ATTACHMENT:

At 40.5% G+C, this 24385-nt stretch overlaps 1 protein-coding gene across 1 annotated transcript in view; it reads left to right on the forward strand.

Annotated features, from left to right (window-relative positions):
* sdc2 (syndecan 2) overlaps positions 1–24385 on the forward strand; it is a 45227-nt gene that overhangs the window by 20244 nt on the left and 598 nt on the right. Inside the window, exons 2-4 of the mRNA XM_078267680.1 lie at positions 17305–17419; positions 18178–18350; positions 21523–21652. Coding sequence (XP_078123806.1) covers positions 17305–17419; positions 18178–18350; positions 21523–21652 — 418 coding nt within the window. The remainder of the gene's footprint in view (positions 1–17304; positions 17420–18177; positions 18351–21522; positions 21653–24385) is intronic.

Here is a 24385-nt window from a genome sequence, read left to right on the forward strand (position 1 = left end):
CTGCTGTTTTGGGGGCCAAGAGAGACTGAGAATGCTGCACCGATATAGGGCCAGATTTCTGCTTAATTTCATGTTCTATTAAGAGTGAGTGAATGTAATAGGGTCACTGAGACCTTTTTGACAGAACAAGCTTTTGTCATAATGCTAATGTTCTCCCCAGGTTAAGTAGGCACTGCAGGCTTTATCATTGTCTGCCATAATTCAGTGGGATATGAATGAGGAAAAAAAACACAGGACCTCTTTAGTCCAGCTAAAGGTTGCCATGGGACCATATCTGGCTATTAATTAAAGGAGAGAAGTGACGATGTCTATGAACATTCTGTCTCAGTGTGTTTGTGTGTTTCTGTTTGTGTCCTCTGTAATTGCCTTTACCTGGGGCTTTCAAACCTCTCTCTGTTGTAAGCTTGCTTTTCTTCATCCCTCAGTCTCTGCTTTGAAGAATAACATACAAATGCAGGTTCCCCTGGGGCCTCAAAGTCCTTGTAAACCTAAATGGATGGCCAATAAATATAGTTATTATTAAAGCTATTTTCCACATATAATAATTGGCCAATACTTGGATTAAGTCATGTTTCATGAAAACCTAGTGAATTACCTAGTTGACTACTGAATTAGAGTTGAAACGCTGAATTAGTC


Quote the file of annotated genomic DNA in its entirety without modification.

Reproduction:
At 40.5% G+C, this 24385-nt stretch overlaps 1 protein-coding gene across 1 annotated transcript in view; it reads left to right on the forward strand.

Annotated features, from left to right (window-relative positions):
* sdc2 (syndecan 2) overlaps positions 1–24385 on the forward strand; it is a 45227-nt gene that overhangs the window by 20244 nt on the left and 598 nt on the right. Inside the window, exons 2-4 of the mRNA XM_078267680.1 lie at positions 17305–17419; positions 18178–18350; positions 21523–21652. Coding sequence (XP_078123806.1) covers positions 17305–17419; positions 18178–18350; positions 21523–21652 — 418 coding nt within the window. The remainder of the gene's footprint in view (positions 1–17304; positions 17420–18177; positions 18351–21522; positions 21653–24385) is intronic.

Here is a 24385-nt window from a genome sequence, read left to right on the forward strand (position 1 = left end):
CTGCTGTTTTGGGGGCCAAGAGAGACTGAGAATGCTGCACCGATATAGGGCCAGATTTCTGCTTAATTTCATGTTCTATTAAGAGTGAGTGAATGTAATAGGGTCACTGAGACCTTTTTGACAGAACAAGCTTTTGTCATAATGCTAATGTTCTCCCCAGGTTAAGTAGGCACTGCAGGCTTTATCATTGTCTGCCATAATTCAGTGGGATATGAATGAGGAAAAAAAACACAGGACCTCTTTAGTCCAGCTAAAGGTTGCCATGGGACCATATCTGGCTATTAATTAAAGGAGAGAAGTGACGATGTCTATGAACATTCTGTCTCAGTGTGTTTGTGTGTTTCTGTTTGTGTCCTCTGTAATTGCCTTTACCTGGGGCTTTCAAACCTCTCTCTGTTGTAAGCTTGCTTTTCTTCATCCCTCAGTCTCTGCTTTGAAGAATAACATACAAATGCAGGTTCCCCTGGGGCCTCAAAGTCCTTGTAAACCTAAATGGATGGCCAATAAATATAGTTATTATTAAAGCTATTTTCCACATATAATAATTGGCCAATACTTGGATTAAGTCATGTTTCATGAAAACCTAGTGAATTACCTAGTTGACTACTGAATTAGAGTTGAAACGCTGAATTAGTC